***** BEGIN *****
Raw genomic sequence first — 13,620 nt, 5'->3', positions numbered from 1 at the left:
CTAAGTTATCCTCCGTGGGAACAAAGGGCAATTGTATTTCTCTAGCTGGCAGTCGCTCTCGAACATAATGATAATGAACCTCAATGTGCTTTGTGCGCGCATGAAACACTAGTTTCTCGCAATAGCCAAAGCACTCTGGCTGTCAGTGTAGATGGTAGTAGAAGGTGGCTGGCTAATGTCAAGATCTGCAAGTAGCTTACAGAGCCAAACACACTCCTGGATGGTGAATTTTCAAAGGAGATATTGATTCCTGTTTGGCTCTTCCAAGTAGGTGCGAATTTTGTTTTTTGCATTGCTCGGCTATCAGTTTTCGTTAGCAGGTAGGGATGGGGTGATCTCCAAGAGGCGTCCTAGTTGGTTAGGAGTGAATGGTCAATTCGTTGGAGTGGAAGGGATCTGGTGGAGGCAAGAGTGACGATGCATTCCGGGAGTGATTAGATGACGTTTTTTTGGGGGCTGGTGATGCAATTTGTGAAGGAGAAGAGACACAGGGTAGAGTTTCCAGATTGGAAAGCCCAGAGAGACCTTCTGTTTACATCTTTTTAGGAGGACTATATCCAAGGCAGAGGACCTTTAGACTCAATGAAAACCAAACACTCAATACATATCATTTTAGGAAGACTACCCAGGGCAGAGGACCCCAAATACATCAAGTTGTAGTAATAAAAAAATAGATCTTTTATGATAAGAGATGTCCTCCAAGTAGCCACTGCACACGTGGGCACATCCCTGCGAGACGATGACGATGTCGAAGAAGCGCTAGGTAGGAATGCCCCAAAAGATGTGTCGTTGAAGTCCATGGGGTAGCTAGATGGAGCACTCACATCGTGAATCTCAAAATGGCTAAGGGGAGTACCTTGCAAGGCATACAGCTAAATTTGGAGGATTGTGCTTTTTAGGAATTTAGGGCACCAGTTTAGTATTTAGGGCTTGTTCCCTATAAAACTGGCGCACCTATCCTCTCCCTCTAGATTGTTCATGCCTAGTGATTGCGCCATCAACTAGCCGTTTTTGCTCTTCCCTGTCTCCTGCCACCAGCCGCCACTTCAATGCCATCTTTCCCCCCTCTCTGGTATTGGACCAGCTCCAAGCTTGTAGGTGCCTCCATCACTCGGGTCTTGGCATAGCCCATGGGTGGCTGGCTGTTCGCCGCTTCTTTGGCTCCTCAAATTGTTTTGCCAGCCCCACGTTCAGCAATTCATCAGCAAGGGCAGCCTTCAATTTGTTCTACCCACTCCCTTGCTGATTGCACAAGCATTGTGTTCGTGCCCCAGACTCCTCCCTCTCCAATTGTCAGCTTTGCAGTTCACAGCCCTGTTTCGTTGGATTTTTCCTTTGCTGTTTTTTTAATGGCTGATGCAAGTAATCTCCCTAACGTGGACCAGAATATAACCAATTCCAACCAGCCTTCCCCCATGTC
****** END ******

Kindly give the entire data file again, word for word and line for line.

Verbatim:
Raw genomic sequence first — 13,620 nt, 5'->3', positions numbered from 1 at the left:
CTAAGTTATCCTCCGTGGGAACAAAGGGCAATTGTATTTCTCTAGCTGGCAGTCGCTCTCGAACATAATGATAATGAACCTCAATGTGCTTTGTGCGCGCATGAAACACTAGTTTCTCGCAATAGCCAAAGCACTCTGGCTGTCAGTGTAGATGGTAGTAGAAGGTGGCTGGCTAATGTCAAGATCTGCAAGTAGCTTACAGAGCCAAACACACTCCTGGATGGTGAATTTTCAAAGGAGATATTGATTCCTGTTTGGCTCTTCCAAGTAGGTGCGAATTTTGTTTTTTGCATTGCTCGGCTATCAGTTTTCGTTAGCAGGTAGGGATGGGGTGATCTCCAAGAGGCGTCCTAGTTGGTTAGGAGTGAATGGTCAATTCGTTGGAGTGGAAGGGATCTGGTGGAGGCAAGAGTGACGATGCATTCCGGGAGTGATTAGATGACGTTTTTTTGGGGGCTGGTGATGCAATTTGTGAAGGAGAAGAGACACAGGGTAGAGTTTCCAGATTGGAAAGCCCAGAGAGACCTTCTGTTTACATCTTTTTAGGAGGACTATATCCAAGGCAGAGGACCTTTAGACTCAATGAAAACCAAACACTCAATACATATCATTTTAGGAAGACTACCCAGGGCAGAGGACCCCAAATACATCAAGTTGTAGTAATAAAAAAATAGATCTTTTATGATAAGAGATGTCCTCCAAGTAGCCACTGCACACGTGGGCACATCCCTGCGAGACGATGACGATGTCGAAGAAGCGCTAGGTAGGAATGCCCCAAAAGATGTGTCGTTGAAGTCCATGGGGTAGCTAGATGGAGCACTCACATCGTGAATCTCAAAATGGCTAAGGGGAGTACCTTGCAAGGCATACAGCTAAATTTGGAGGATTGTGCTTTTTAGGAATTTAGGGCACCAGTTTAGTATTTAGGGCTTGTTCCCTATAAAACTGGCGCACCTATCCTCTCCCTCTAGATTGTTCATGCCTAGTGATTGCGCCATCAACTAGCCGTTTTTGCTCTTCCCTGTCTCCTGCCACCAGCCGCCACTTCAATGCCATCTTTCCCCCCTCTCTGGTATTGGACCAGCTCCAAGCTTGTAGGTGCCTCCATCACTCGGGTCTTGGCATAGCCCATGGGTGGCTGGCTGTTCGCCGCTTCTTTGGCTCCTCAAATTGTTTTGCCAGCCCCACGTTCAGCAATTCATCAGCAAGGGCAGCCTTCAATTTGTTCTACCCACTCCCTTGCTGATTGCACAAGCATTGTGTTCGTGCCCCAGACTCCTCCCTCTCCAATTGTCAGCTTTGCAGTTCACAGCCCTGTTTCGTTGGATTTTTCCTTTGCTGTTTTTTTAATGGCTGATGCAAGTAATCTCCCTAACGTGGACCAGAATATAACCAATTCCAACCAGCCTTCCCCCATGTC